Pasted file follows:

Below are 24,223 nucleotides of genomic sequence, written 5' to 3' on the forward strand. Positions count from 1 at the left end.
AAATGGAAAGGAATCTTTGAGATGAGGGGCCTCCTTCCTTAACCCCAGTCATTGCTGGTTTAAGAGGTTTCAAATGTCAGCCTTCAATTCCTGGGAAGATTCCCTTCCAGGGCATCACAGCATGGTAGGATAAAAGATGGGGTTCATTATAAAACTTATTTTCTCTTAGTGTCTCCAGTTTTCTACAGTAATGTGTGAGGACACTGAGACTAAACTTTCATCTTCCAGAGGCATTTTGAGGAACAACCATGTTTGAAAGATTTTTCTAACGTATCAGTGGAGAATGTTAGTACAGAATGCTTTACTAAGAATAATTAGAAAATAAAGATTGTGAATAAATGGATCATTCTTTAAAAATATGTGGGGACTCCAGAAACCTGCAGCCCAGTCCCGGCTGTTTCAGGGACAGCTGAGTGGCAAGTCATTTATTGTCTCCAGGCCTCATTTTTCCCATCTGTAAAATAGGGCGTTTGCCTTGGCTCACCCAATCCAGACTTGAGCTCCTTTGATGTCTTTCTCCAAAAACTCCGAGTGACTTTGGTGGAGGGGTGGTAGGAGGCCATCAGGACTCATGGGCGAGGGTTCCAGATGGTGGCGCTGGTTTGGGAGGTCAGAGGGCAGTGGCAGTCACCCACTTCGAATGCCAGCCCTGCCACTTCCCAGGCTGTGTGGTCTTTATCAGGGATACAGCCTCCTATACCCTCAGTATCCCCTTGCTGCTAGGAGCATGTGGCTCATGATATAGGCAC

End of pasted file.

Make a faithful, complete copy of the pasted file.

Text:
Below are 24,223 nucleotides of genomic sequence, written 5' to 3' on the forward strand. Positions count from 1 at the left end.
AAATGGAAAGGAATCTTTGAGATGAGGGGCCTCCTTCCTTAACCCCAGTCATTGCTGGTTTAAGAGGTTTCAAATGTCAGCCTTCAATTCCTGGGAAGATTCCCTTCCAGGGCATCACAGCATGGTAGGATAAAAGATGGGGTTCATTATAAAACTTATTTTCTCTTAGTGTCTCCAGTTTTCTACAGTAATGTGTGAGGACACTGAGACTAAACTTTCATCTTCCAGAGGCATTTTGAGGAACAACCATGTTTGAAAGATTTTTCTAACGTATCAGTGGAGAATGTTAGTACAGAATGCTTTACTAAGAATAATTAGAAAATAAAGATTGTGAATAAATGGATCATTCTTTAAAAATATGTGGGGACTCCAGAAACCTGCAGCCCAGTCCCGGCTGTTTCAGGGACAGCTGAGTGGCAAGTCATTTATTGTCTCCAGGCCTCATTTTTCCCATCTGTAAAATAGGGCGTTTGCCTTGGCTCACCCAATCCAGACTTGAGCTCCTTTGATGTCTTTCTCCAAAAACTCCGAGTGACTTTGGTGGAGGGGTGGTAGGAGGCCATCAGGACTCATGGGCGAGGGTTCCAGATGGTGGCGCTGGTTTGGGAGGTCAGAGGGCAGTGGCAGTCACCCACTTCGAATGCCAGCCCTGCCACTTCCCAGGCTGTGTGGTCTTTATCAGGGATACAGCCTCCTATACCCTCAGTATCCCCTTGCTGCTAGGAGCATGTGGCTCATGATATAGGCAC